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County to consider aid for CVB

What’s the number?
That was the question posed by the Monongalia County Commission during a recent work session with leadership from the Visit Mountaineer Country Convention and Visitors Bureau.
Like most entities, and particularly those tied to travel and tourism, the CVB has been financially devastated by COVID-19 and currently projects hitting 50% of its anticipated $1.5 million 2020 budget as a best case scenario.
The CVB has laid off all of its employees save Executive Director Susan Riddle, who took a
20% pay cut as the lodging (hotel/motel) taxes that serve as the primary revenue source for CVBs are just now starting to inch back. Even so, there’s typically a two-month lag before the taxes hit the CVB’s coffers.
“We haven’t hit rock bottom yet. The last four months, each month has seen lower and lower and lower lodging tax receipts,” Riddle said.
The lodging tax is up to 6% of the cost of a hotel room, which is divided between the taxing body — counties and municipalities — and their local CVB.
Unfortunately, Riddle said, COVID-19 hit just as governmental bodies were finishing budget season, leaving everyone to simply speculate what the COVID-19 situation, and therefore hotel/motel taxes, will look like going forward.
“The real challenge for us. As much as it’s challenging now, it’s not just now. It’s going to take us at least, unfortunately, another 18-24 months for things to really … It’s just hard to say what the conditions are going to be,” she said.
While Riddle said the bureau has seen a dramatic increase in interest in recent weeks and is planning to bring back some staff, the commission indicated it’s not interested in waiting for lodging taxes to stabilize before fully engaging what it believes to be the state’s premier CVB.
“I’m adamant that I want to get this up and running. If there needs to be some sort of financial area that we’re thinking about. What can we do if we gave you $10,000, $15,000, $20,000 to get these people back, get the programs going,” Commissioner Tom Bloom said.
“It appears that some people want us to wait until the students come back. That’s too late. I want to do it now … I want to get the people back. I’ll tell you right now, and if it can be started next week, July 1, let’s do it.”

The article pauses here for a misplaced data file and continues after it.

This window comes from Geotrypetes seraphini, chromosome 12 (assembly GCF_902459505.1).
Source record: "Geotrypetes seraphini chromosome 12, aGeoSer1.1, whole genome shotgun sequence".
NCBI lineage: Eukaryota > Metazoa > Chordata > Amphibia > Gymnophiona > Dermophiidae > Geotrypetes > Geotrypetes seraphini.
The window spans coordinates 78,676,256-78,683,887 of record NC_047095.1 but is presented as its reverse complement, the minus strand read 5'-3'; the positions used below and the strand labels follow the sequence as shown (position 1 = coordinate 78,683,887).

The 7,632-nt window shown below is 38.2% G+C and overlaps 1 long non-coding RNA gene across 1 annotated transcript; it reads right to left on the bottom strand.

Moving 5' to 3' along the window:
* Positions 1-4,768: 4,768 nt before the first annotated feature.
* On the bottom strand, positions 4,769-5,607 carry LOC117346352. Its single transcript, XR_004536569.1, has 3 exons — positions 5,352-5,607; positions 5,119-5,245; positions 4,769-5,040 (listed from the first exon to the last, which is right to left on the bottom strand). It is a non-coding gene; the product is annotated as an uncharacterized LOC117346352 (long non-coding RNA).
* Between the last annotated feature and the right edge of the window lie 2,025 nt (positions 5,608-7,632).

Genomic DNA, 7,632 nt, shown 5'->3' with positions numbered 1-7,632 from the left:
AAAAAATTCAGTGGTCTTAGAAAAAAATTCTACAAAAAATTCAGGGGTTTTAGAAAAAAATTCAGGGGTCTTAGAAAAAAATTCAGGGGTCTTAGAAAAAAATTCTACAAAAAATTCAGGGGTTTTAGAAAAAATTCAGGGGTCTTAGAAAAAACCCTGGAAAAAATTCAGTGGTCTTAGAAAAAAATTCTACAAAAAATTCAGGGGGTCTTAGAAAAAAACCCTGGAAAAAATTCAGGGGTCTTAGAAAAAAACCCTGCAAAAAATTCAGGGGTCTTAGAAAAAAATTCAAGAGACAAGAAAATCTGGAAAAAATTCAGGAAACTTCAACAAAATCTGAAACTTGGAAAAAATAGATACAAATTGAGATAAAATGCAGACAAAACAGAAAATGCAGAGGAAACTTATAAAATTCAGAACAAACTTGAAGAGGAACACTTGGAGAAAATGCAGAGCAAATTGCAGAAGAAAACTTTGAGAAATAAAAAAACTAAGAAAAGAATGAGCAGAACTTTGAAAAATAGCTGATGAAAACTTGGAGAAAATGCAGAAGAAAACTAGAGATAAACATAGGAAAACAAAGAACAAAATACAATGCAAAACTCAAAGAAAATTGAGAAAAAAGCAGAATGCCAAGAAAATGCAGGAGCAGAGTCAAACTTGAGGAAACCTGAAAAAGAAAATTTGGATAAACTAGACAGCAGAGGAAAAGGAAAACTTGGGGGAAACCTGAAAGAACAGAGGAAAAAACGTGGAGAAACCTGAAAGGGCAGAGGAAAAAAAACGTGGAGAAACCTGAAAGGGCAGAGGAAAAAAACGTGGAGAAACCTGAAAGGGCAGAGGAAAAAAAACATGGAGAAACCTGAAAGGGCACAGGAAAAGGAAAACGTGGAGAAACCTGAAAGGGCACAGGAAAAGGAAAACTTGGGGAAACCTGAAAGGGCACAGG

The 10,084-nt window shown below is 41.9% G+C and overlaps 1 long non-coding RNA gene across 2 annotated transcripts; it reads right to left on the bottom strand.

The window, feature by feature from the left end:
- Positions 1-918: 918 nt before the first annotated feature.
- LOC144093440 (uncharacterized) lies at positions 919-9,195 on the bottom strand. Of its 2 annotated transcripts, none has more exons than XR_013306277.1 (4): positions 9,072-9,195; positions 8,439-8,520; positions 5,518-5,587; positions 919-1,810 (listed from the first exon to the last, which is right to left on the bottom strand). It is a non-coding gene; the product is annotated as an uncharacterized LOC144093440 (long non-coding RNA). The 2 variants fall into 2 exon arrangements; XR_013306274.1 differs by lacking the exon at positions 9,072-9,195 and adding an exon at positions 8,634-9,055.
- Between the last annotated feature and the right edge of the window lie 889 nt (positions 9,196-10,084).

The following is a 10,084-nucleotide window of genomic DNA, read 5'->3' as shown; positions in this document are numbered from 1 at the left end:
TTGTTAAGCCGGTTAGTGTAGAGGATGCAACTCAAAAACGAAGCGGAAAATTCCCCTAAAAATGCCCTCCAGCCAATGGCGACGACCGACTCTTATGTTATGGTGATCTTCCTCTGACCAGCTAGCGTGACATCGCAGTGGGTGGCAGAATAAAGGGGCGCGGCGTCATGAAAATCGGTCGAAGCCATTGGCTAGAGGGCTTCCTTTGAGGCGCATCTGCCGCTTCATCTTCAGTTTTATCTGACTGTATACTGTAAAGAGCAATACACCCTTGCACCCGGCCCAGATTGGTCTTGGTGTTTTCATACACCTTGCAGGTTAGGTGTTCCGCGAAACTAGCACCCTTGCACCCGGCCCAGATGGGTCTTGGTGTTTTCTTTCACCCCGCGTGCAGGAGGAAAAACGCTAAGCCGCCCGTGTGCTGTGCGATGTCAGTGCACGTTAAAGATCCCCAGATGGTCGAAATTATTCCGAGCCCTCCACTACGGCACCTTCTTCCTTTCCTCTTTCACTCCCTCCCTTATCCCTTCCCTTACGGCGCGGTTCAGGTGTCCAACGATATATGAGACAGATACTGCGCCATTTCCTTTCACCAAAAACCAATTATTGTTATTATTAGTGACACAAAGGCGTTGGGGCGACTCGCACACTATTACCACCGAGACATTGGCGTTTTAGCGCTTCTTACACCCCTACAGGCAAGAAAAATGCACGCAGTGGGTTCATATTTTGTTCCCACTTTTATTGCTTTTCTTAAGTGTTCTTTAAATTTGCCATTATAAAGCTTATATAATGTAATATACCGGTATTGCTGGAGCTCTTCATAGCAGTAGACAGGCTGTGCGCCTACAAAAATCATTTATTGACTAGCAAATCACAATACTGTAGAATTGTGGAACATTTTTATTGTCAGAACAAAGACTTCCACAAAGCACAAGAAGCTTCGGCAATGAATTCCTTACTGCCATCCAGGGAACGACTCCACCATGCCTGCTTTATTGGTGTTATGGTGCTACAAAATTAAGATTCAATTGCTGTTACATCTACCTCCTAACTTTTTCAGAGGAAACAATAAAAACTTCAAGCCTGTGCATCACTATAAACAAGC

While the event was never mentioned by name, it was also noted that the CVB is still recovering financially after bailing out Mountainfest 2019 for more than $200,000. The annual motorcycle rally has since been “paused” indefinitely after 15 years as a summer mainstay.
“This is almost like the perfect storm,” Riddle said, referring to Mountainfest and COVID-19. “The leadership of this organization did the right thing on so many different levels. Timing what it is, this just couldn’t happen at a more poor time.”
Riddle and Visit Mountaineer Country CVB Chairperson Terri Cutright said they would come back to the commission with greater detail on exactly what the nonprofit would need to get back to full strength. Both said they didn’t want to take advantage of the county’s offer of support.
“I don’t think we feel you’re taking advantage. We’re the ones who asked you all to come in here because we consider this to be a very integral and important part of the economy of this county and this area,” Commission President Ed Hawkins said.
Formerly the Greater Morgantown CVB, Visit Mountaineer Country CVB was founded in 1985. It recently added Taylor County and Grafton to its coverage area, which includes Monongalia and Preston counties.
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